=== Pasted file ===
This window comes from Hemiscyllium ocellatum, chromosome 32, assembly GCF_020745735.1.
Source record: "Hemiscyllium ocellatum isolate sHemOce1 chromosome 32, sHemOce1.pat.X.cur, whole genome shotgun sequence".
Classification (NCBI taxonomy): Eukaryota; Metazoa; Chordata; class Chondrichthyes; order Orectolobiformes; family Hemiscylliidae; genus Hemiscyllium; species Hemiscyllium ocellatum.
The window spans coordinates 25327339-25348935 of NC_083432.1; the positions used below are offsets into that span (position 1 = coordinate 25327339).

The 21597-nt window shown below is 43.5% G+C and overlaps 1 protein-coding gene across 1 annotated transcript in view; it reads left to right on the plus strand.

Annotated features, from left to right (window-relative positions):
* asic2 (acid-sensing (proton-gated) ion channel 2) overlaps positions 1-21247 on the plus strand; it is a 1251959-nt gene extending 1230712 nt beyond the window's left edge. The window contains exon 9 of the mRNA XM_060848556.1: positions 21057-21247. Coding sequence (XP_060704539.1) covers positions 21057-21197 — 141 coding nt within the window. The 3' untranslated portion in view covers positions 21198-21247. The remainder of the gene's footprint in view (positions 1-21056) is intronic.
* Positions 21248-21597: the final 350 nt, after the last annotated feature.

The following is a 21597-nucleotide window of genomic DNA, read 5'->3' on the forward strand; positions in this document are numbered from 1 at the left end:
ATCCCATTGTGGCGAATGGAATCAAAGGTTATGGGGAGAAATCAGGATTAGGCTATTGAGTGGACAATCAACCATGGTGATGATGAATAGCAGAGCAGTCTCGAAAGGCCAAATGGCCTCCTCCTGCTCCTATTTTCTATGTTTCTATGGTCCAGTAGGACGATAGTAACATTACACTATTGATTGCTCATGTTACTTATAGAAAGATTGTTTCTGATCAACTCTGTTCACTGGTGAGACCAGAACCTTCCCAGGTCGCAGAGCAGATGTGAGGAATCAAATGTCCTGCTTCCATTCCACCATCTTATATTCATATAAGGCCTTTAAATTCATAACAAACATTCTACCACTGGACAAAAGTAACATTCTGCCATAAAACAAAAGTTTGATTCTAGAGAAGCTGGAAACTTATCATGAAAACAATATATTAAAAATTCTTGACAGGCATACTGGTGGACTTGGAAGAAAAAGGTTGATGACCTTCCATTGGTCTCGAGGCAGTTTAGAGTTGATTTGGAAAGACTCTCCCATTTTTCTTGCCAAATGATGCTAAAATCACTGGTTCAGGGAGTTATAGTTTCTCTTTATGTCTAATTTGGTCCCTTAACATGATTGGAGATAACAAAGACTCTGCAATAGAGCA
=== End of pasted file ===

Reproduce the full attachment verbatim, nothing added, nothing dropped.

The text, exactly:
This window comes from Hemiscyllium ocellatum, chromosome 32, assembly GCF_020745735.1.
Source record: "Hemiscyllium ocellatum isolate sHemOce1 chromosome 32, sHemOce1.pat.X.cur, whole genome shotgun sequence".
Classification (NCBI taxonomy): Eukaryota; Metazoa; Chordata; class Chondrichthyes; order Orectolobiformes; family Hemiscylliidae; genus Hemiscyllium; species Hemiscyllium ocellatum.
The window spans coordinates 25327339-25348935 of NC_083432.1; the positions used below are offsets into that span (position 1 = coordinate 25327339).

The 21597-nt window shown below is 43.5% G+C and overlaps 1 protein-coding gene across 1 annotated transcript in view; it reads left to right on the plus strand.

Annotated features, from left to right (window-relative positions):
* asic2 (acid-sensing (proton-gated) ion channel 2) overlaps positions 1-21247 on the plus strand; it is a 1251959-nt gene extending 1230712 nt beyond the window's left edge. The window contains exon 9 of the mRNA XM_060848556.1: positions 21057-21247. Coding sequence (XP_060704539.1) covers positions 21057-21197 — 141 coding nt within the window. The 3' untranslated portion in view covers positions 21198-21247. The remainder of the gene's footprint in view (positions 1-21056) is intronic.
* Positions 21248-21597: the final 350 nt, after the last annotated feature.

The following is a 21597-nucleotide window of genomic DNA, read 5'->3' on the forward strand; positions in this document are numbered from 1 at the left end:
ATCCCATTGTGGCGAATGGAATCAAAGGTTATGGGGAGAAATCAGGATTAGGCTATTGAGTGGACAATCAACCATGGTGATGATGAATAGCAGAGCAGTCTCGAAAGGCCAAATGGCCTCCTCCTGCTCCTATTTTCTATGTTTCTATGGTCCAGTAGGACGATAGTAACATTACACTATTGATTGCTCATGTTACTTATAGAAAGATTGTTTCTGATCAACTCTGTTCACTGGTGAGACCAGAACCTTCCCAGGTCGCAGAGCAGATGTGAGGAATCAAATGTCCTGCTTCCATTCCACCATCTTATATTCATATAAGGCCTTTAAATTCATAACAAACATTCTACCACTGGACAAAAGTAACATTCTGCCATAAAACAAAAGTTTGATTCTAGAGAAGCTGGAAACTTATCATGAAAACAATATATTAAAAATTCTTGACAGGCATACTGGTGGACTTGGAAGAAAAAGGTTGATGACCTTCCATTGGTCTCGAGGCAGTTTAGAGTTGATTTGGAAAGACTCTCCCATTTTTCTTGCCAAATGATGCTAAAATCACTGGTTCAGGGAGTTATAGTTTCTCTTTATGTCTAATTTGGTCCCTTAACATGATTGGAGATAACAAAGACTCTGCAATAGAGCA